1. Summary

This video highlights specific events which lead to the formation of the Earth and Moon. It discusses how the protoplanetary disk accreted into larger bodies called protoplanets, the major collision between Earth and Theia, results of this collision, and the phenomenon of tidal locking. It gives the audience a brief understanding of how these events led to the formation of the current Earth and Moon.

2. Why Watch This Video?

  • Have you ever wondered about the relationship between the formation of the Earth and Moon?
  • Would you like to know the role of gases and dust leading up to the formation of the Earth and Moon?
  • Have you ever been confused as to what exactly happens when the Moon recedes from the Earth each year?

3. Key Terms

  • Protoplanetary Disk: A rotating disk of gases and dust that orbit a newly formed star, from which planets are (hypothesized to be) formed. Encyclopedia of Astrobiology
  • Tidal locking: The phenomenon by which a body has the same rotational period as its orbital period around a partner. For example; the Moon is tidally locked to the Earth because it rotates in exactly the same time as it takes to orbit the Earth. BBC Science Focus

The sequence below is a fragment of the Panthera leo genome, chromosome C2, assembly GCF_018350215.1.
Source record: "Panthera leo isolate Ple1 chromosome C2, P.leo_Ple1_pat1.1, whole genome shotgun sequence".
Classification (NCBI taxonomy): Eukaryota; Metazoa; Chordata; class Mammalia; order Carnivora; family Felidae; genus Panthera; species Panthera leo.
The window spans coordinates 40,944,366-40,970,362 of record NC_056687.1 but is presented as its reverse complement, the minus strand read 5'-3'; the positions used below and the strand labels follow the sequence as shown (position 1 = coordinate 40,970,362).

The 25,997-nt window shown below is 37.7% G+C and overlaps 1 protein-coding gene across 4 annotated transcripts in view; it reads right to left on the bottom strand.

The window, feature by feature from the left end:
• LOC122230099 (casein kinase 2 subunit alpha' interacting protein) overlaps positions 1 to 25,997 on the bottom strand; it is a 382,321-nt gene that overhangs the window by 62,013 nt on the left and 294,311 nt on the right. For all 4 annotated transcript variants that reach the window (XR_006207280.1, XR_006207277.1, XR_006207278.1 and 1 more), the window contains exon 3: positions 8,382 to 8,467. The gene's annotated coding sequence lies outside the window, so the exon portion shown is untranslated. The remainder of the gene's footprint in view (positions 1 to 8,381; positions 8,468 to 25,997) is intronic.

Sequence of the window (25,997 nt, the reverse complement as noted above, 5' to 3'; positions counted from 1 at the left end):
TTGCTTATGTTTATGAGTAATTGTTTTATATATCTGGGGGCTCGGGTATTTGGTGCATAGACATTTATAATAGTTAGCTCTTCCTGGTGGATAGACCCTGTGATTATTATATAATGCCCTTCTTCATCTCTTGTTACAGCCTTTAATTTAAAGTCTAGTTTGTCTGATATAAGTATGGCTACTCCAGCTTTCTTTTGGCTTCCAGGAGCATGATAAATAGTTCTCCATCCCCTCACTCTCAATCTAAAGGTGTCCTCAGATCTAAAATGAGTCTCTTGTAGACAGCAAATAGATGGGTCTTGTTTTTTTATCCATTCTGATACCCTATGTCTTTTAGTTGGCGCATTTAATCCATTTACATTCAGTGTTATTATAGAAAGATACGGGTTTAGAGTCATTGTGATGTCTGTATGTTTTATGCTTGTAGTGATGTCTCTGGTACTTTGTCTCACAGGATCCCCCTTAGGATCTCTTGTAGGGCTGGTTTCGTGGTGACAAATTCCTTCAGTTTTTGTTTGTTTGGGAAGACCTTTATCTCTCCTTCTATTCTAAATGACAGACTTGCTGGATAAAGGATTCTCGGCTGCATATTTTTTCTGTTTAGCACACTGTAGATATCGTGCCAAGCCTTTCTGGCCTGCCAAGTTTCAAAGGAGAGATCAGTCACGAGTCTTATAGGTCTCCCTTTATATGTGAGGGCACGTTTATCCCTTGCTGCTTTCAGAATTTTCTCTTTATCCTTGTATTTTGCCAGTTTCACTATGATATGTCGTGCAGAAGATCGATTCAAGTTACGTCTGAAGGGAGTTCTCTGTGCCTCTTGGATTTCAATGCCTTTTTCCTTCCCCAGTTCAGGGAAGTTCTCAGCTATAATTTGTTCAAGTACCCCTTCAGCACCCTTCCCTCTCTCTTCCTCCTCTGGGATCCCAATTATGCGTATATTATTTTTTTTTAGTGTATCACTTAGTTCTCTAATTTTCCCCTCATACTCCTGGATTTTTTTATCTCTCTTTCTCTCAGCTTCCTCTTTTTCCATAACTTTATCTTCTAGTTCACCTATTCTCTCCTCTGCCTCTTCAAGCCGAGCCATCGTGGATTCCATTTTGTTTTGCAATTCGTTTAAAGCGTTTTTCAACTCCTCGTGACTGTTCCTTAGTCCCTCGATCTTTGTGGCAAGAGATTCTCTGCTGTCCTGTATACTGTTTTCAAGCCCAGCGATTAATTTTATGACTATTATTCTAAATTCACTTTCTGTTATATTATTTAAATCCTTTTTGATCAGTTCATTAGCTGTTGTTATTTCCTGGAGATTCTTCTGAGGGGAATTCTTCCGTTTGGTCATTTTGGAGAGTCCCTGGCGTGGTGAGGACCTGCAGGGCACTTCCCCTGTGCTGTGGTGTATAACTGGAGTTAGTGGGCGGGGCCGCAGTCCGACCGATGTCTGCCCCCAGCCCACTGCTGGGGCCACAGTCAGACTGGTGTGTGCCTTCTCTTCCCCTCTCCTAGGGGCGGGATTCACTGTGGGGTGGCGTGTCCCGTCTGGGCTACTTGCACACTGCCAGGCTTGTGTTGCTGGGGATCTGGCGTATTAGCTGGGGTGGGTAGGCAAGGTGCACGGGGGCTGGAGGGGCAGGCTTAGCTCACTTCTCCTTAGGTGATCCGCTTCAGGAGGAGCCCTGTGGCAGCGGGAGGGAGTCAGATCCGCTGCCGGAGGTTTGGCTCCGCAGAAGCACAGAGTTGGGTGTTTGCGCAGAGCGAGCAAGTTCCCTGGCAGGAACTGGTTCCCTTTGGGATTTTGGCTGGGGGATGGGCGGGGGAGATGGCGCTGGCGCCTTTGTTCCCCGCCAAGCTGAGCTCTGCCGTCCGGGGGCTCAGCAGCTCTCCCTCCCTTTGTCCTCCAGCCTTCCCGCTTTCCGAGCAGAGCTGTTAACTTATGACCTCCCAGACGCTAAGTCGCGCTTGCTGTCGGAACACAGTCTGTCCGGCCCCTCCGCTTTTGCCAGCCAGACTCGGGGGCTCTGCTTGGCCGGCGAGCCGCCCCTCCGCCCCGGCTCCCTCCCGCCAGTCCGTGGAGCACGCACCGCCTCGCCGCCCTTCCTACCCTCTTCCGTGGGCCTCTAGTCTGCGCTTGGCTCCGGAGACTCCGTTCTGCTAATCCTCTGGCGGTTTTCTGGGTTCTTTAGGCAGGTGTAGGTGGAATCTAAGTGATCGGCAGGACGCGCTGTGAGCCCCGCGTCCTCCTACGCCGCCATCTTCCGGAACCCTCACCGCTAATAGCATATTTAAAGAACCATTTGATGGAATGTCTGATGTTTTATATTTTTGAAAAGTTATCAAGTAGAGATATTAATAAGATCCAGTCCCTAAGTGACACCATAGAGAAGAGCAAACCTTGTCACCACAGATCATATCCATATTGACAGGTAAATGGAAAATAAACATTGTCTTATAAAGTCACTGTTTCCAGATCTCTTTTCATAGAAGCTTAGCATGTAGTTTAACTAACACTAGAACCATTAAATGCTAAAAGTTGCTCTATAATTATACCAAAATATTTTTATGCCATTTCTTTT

• Protoplanets: Small collection of matter that grows and becomes planets through the process of condensation.

4. Loose Ends

Loose end #1: Earth and Theia Collision

The “giant-impact hypothesis” was the collision of Early Earth and Theia (Mars-sized body). This collision spread vaporized chunks of the young planet’s crust into space. Gravity played a role in binding together the ejected particles and created the Moon. According to Nasa, “when the young Earth and this rogue body collided, the energy involved was 100 million times larger than the much later event believed to have wiped out the dinosaurs.” Almost 60% of Earth’s material is made up of Theia’s material. The Earth and Moon are almost similar in terms of their composition. Space: How Was the Earth Formed?

Loose end #2: What does the Earth’s atmosphere consist of?

The Earth’s atmosphere consists of 78% nitrogen, 21% oxygen and 1% other gases such as neon, carbon dioxide and argon. The atmosphere contributes to the Earth’s long-term climate, short-term local weather and protects against harmful radiation being emitted from the Sun.

Loose end #3: What is the proper structure of the Earth?

The Earth is composed of four main layers starting with: inner core, outer core, mantle and crust. The inner core is made up of nickel metals and the temperature can reach up to almost 9800 degrees Fahrenheit. The inner core is surrounded by the outer core. This layer is 1400 miles thick. Between the outer core and crust is the mantle. This is the thickest layer. It consists of molten rock that is 1800 miles thick. Lastly, the crust goes about 19 miles deep on an average land. At the bottom of the ocean, the crust is thinner.

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